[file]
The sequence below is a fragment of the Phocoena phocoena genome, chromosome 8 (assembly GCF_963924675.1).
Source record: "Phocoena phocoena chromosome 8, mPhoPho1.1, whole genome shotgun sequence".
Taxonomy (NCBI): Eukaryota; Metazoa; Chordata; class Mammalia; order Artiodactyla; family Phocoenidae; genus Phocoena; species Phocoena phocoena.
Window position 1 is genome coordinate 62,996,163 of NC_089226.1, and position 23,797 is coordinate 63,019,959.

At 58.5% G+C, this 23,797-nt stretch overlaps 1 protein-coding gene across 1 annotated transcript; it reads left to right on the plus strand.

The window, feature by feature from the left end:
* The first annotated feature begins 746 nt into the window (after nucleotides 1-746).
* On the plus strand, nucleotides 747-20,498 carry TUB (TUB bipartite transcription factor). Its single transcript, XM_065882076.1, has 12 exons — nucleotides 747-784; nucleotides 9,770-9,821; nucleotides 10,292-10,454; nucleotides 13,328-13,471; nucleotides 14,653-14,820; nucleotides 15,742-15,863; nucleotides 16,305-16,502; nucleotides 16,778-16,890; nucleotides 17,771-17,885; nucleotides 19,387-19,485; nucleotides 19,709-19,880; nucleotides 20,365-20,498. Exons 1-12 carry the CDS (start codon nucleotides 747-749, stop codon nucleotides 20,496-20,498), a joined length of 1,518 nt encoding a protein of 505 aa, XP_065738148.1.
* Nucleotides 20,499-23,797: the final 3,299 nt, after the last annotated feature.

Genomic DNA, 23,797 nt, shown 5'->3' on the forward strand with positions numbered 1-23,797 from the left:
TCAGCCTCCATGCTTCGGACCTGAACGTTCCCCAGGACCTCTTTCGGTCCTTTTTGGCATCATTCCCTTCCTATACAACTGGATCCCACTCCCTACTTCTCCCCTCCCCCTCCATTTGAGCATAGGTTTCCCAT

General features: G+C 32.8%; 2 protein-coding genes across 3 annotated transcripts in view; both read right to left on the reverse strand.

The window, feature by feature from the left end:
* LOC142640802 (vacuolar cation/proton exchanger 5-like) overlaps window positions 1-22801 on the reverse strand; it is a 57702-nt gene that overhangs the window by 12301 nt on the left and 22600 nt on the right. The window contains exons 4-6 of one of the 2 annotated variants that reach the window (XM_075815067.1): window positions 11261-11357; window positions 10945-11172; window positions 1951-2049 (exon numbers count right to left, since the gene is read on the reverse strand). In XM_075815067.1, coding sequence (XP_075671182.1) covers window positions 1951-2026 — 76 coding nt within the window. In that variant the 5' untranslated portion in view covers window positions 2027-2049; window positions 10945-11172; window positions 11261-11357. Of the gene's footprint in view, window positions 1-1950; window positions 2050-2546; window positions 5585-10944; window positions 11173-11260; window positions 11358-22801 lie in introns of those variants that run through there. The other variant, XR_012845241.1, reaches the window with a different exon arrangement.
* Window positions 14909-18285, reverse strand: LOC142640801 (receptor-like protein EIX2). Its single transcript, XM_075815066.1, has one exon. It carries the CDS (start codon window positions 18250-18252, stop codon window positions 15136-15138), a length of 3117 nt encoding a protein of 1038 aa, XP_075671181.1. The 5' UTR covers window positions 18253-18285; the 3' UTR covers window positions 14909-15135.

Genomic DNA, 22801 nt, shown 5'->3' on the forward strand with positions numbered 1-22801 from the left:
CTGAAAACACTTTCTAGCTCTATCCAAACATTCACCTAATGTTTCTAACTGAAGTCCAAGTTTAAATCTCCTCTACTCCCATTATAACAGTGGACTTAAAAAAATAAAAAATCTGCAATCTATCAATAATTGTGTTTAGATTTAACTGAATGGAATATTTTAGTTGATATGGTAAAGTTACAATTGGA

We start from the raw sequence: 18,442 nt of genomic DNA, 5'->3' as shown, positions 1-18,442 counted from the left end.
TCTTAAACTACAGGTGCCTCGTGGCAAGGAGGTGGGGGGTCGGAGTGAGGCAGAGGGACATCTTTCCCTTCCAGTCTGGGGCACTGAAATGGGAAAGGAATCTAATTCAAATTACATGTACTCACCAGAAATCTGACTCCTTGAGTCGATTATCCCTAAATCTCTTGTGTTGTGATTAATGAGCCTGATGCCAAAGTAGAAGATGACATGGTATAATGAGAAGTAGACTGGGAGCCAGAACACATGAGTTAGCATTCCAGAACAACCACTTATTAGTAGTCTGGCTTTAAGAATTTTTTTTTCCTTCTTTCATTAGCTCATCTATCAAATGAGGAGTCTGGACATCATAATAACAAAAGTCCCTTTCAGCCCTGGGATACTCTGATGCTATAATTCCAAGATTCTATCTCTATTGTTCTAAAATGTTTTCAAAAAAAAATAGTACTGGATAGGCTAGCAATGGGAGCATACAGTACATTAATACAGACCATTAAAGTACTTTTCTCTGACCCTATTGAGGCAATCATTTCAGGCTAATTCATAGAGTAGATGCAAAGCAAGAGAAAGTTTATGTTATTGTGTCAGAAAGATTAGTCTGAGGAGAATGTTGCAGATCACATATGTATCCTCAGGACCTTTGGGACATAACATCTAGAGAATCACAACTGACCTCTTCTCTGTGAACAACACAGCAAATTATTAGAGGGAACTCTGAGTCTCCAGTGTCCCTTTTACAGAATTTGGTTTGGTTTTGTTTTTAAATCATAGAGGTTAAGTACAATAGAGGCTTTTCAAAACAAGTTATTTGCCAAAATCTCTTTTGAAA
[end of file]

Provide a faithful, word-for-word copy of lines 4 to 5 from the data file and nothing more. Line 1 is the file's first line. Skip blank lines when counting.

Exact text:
Window position 1 is genome coordinate 62,996,163 of NC_089226.1, and position 23,797 is coordinate 63,019,959.

At 58.5% G+C, this 23,797-nt stretch overlaps 1 protein-coding gene across 1 annotated transcript; it reads left to right on the plus strand.